But when Don Lavoie, a methodologist with strong postmodernist leanings, is your dissertation advisor, Berger’s contribution is not so easily dismissed and its relevance to the subjectivist tradition in economics is more obvious. Chapter 12 reflects on Lavoie, although it does not make any explicit connection between Lavoie and Boettke’s appreciation of Berger.

The very best practitioners of the science who are known by all (e.g., Buchanan, Hayek, Ostrom) are presented in a fresh way thanks to Boettke’s close personal or professional connections.

Nevertheless, the book is peppered with head-scratchers that I worry are liable to confuse students that pick it up.

Contrary to Boettke, Keynes did not think we live in conditions of post-scarcity (p. 2; 12). Boettke tries to paint with broad strokes in this discussion, repeating Frank Knight’s attack that Keynes carried economic thinking back to the dark ages, but he does not even discuss Keynes’s detailed criticisms of and differentiation of himself from earlier underconsumptionist and post-scarcity theorists. The General Theory acknowledged these theorists as early contributors to the literature on effective demand, but it unambiguously dismissed them as viable explanations of economic downturns.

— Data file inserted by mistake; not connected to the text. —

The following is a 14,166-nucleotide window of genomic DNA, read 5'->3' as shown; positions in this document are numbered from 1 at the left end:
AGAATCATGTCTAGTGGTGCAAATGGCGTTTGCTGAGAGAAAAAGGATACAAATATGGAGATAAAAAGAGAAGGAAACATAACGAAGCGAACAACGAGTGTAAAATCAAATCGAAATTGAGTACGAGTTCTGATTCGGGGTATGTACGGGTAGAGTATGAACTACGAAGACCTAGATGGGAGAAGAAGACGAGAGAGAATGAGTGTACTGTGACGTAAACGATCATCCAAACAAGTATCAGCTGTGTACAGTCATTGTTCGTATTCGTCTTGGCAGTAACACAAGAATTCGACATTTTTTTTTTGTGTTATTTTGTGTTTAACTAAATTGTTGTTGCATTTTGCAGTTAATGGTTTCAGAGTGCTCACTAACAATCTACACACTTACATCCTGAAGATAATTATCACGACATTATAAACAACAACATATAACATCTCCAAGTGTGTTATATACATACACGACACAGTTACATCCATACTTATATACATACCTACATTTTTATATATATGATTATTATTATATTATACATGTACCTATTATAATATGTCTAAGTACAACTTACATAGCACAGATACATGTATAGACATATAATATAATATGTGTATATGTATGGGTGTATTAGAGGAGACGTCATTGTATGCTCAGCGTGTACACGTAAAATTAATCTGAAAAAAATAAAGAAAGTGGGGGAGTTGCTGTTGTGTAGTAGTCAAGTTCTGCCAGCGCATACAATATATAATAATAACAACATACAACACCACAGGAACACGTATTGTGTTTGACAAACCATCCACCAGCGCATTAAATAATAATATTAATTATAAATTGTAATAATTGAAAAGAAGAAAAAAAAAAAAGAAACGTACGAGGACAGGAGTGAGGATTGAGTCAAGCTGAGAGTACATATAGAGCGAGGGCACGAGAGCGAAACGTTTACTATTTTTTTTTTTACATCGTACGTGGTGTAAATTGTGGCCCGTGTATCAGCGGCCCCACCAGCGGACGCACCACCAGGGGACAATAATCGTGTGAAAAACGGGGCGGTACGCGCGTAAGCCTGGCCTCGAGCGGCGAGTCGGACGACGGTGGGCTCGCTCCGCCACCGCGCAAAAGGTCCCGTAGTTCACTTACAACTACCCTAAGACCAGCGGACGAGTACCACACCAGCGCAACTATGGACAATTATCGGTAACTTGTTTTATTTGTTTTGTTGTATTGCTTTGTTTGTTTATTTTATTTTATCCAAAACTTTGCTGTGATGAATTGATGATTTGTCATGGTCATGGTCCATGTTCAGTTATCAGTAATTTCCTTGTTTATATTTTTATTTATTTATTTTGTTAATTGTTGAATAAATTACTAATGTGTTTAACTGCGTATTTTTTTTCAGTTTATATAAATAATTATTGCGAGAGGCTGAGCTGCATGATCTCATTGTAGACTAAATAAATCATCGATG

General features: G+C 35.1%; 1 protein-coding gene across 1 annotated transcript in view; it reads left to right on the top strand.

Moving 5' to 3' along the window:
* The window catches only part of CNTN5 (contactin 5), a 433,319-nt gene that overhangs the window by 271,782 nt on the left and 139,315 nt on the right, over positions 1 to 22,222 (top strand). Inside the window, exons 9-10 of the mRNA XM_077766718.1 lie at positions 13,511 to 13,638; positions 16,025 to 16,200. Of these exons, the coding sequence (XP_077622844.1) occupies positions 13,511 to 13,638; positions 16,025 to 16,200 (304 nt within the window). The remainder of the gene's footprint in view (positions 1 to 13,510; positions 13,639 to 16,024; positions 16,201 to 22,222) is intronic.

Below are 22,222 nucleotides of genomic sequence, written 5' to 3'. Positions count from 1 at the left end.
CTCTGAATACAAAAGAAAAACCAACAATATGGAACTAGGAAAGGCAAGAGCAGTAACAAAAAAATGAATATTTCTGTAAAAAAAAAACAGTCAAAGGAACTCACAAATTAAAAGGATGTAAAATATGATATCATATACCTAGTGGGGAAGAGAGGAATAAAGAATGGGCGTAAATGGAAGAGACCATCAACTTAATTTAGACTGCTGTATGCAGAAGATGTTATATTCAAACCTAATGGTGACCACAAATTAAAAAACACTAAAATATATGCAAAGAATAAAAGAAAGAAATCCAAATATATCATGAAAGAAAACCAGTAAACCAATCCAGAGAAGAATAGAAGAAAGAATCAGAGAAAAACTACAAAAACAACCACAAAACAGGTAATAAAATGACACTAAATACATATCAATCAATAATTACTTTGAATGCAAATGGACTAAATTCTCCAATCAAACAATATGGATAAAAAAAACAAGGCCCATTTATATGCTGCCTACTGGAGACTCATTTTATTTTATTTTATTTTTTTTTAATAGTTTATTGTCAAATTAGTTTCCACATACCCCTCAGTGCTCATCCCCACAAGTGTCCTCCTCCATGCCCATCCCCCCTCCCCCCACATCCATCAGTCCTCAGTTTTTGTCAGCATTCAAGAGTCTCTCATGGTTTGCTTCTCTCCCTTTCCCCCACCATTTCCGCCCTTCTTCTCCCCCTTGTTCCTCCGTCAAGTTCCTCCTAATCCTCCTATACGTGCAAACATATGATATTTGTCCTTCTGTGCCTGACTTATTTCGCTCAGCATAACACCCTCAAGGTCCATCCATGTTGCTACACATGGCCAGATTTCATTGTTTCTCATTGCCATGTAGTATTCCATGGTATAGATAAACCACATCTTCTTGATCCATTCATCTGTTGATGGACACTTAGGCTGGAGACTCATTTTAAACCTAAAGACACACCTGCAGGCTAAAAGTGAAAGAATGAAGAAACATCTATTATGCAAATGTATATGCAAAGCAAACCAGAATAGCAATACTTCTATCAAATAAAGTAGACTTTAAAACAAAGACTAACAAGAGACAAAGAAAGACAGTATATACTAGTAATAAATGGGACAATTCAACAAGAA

Likewise at odds with Boettke’s account, Thomas Malthus did think the economy had equilibrating tendencies (p. 364 in Boettke, see the extended discussion of gluts in Malthus’s Principles for his thinking on equilibrating tendencies). And David Ricardo presented a stark alternative to Smithian trade theory, contrary to Boettke’s opposite claim (p. 339). Smithian trade theory was largely lost until it was re-popularized by Paul Krugman in the 1970s. Krugman, of course, is (along with Keynes and Malthus) a frequent whipping boy in the George Mason University brand of economics.

Perhaps the most surprising discussion of the history of economic thought by Boettke was his rendition of the history of New Classical and New Keynesian macroeconomics in contrast with Hayekian macroeconomics (Chapter 18).

The discussion offers some minor frustrations, proportional to those discussed above. For instance:

  • New Keynesian models are not dependent on efficiency wages, though some make use of it.